Lithium intercalation of MoS2is generally believed to introduce a phase transition from H phase (semiconducting) to T phase (metallic). However, during the intercalation process, a spatially sharp boundary is usually formed between the fully intercalated T phase MoS2and non-intercalated H phase MoS2. The intermediate state,i.e., lightly intercalated H phase MoS2without a phase transition, is difficult to investigate by optical-microscope-based spectroscopy due to the narrow size. Here, we report the stabilization of the intermediate state across the whole flake of twisted bilayer MoS2. The twisted bilayer system allows the lithium to intercalate from the top surface and enables fast Li-ion diffusion by the reduced interlayer interaction. TheE2gRaman mode of the intermediate state shows a peak splitting behavior. Our simulation results indicate that the intermediate state is stabilized by lithium-induced symmetry breaking of the H phase MoS2. Our results provide an insight into the non-uniform intercalation during battery charging and discharging, and also open a new opportunity to modulate the properties of twisted 2D systems with guest species doping in the Moiré structures.

     
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  7. Abstract

    The self-organization of strongly interacting electrons into superlattice structures underlies the properties of many quantum materials. How these electrons arrange within the superlattice dictates what symmetries are broken and what ground states are stabilized. Here we show that cryogenic scanning transmission electron microscopy (cryo-STEM) enables direct mapping of local symmetries and order at the intra-unit-cell level in the model charge-ordered system Nd1/2Sr1/2MnO3. In addition to imaging the prototypical site-centered charge order, we discover the nanoscale coexistence of an exotic intermediate state which mixes site and bond order and breaks inversion symmetry. We further show that nonlinear coupling of distinct lattice modes controls the selection between competing ground states. The results demonstrate the importance of lattice coupling for understanding and manipulating the character of electronic self-organization and that cryo-STEM can reveal local order in strongly correlated systems at the atomic scale.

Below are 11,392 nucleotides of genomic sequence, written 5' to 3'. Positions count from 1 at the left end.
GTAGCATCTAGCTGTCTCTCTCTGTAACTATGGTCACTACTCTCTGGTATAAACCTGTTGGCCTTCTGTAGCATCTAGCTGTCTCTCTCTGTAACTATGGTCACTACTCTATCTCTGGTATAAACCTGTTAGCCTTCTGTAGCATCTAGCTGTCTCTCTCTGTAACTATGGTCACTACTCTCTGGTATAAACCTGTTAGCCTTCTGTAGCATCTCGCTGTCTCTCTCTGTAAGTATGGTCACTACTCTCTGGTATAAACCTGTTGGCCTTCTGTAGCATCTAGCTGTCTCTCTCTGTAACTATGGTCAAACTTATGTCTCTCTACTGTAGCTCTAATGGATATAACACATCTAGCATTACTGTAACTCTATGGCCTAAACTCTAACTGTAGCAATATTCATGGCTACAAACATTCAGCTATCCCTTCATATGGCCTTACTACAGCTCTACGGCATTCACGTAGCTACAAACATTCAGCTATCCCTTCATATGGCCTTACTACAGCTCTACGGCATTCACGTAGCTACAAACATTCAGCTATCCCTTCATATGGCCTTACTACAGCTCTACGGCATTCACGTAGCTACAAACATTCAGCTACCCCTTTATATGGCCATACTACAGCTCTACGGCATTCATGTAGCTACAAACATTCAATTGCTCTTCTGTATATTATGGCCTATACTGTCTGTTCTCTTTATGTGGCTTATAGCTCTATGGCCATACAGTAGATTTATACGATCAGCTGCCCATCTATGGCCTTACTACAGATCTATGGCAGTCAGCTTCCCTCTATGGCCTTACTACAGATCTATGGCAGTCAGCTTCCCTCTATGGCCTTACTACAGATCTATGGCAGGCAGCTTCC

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  9. null (Ed.)
    The recent observation of superconductivity in N d 0.8 S r 0.2 N i O 2 has raised fundamental questions about the hierarchy of the underlying electronic structure. Calculations suggest that this system falls in the Mott–Hubbard regime, rather than the charge-transfer configuration of other nickel oxides and the superconducting cuprates. Here, we use state-of-the-art, locally resolved electron energy-loss spectroscopy to directly probe the Mott–Hubbard character of N d 1 − x S r x N i O 2 . Upon doping, we observe emergent hybridization reminiscent of the Zhang–Rice singlet via the oxygen-projected states, modification of the Nd 5d states, and the systematic evolution of Ni 3d hybridization and filling. These experimental data provide direct evidence for the multiband electronic structure of the superconducting infinite-layer nickelates, particularly via the effects of hole doping on not only the oxygen but also nickel and rare-earth bands.